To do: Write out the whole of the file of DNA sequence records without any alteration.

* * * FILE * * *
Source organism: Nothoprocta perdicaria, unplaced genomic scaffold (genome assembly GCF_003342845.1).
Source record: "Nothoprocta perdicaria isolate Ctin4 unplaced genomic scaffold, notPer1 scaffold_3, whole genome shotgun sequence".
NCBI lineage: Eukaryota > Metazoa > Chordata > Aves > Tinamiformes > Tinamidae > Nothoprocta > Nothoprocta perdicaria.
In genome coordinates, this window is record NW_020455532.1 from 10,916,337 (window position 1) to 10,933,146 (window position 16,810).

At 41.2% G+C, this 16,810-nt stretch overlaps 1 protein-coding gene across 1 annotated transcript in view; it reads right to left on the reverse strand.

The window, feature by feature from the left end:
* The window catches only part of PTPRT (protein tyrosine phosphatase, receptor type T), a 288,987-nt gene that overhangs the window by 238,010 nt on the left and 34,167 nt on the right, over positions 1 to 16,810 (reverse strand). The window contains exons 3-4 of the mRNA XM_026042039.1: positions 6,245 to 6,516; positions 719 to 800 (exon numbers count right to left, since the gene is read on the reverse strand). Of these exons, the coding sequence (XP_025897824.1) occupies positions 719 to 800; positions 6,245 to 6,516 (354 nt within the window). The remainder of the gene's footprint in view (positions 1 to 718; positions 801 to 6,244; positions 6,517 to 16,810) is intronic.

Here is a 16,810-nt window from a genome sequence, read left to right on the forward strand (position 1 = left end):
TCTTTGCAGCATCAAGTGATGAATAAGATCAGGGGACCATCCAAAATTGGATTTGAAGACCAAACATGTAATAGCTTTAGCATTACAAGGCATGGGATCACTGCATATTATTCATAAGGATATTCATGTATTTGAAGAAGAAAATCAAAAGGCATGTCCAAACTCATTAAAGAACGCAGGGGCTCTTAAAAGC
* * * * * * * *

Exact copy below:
Source organism: Nothoprocta perdicaria, unplaced genomic scaffold (genome assembly GCF_003342845.1).
Source record: "Nothoprocta perdicaria isolate Ctin4 unplaced genomic scaffold, notPer1 scaffold_3, whole genome shotgun sequence".
NCBI lineage: Eukaryota > Metazoa > Chordata > Aves > Tinamiformes > Tinamidae > Nothoprocta > Nothoprocta perdicaria.
In genome coordinates, this window is record NW_020455532.1 from 10,916,337 (window position 1) to 10,933,146 (window position 16,810).

At 41.2% G+C, this 16,810-nt stretch overlaps 1 protein-coding gene across 1 annotated transcript in view; it reads right to left on the reverse strand.

The window, feature by feature from the left end:
* The window catches only part of PTPRT (protein tyrosine phosphatase, receptor type T), a 288,987-nt gene that overhangs the window by 238,010 nt on the left and 34,167 nt on the right, over positions 1 to 16,810 (reverse strand). The window contains exons 3-4 of the mRNA XM_026042039.1: positions 6,245 to 6,516; positions 719 to 800 (exon numbers count right to left, since the gene is read on the reverse strand). Of these exons, the coding sequence (XP_025897824.1) occupies positions 719 to 800; positions 6,245 to 6,516 (354 nt within the window). The remainder of the gene's footprint in view (positions 1 to 718; positions 801 to 6,244; positions 6,517 to 16,810) is intronic.

Here is a 16,810-nt window from a genome sequence, read left to right on the forward strand (position 1 = left end):
TCTTTGCAGCATCAAGTGATGAATAAGATCAGGGGACCATCCAAAATTGGATTTGAAGACCAAACATGTAATAGCTTTAGCATTACAAGGCATGGGATCACTGCATATTATTCATAAGGATATTCATGTATTTGAAGAAGAAAATCAAAAGGCATGTCCAAACTCATTAAAGAACGCAGGGGCTCTTAAAAGC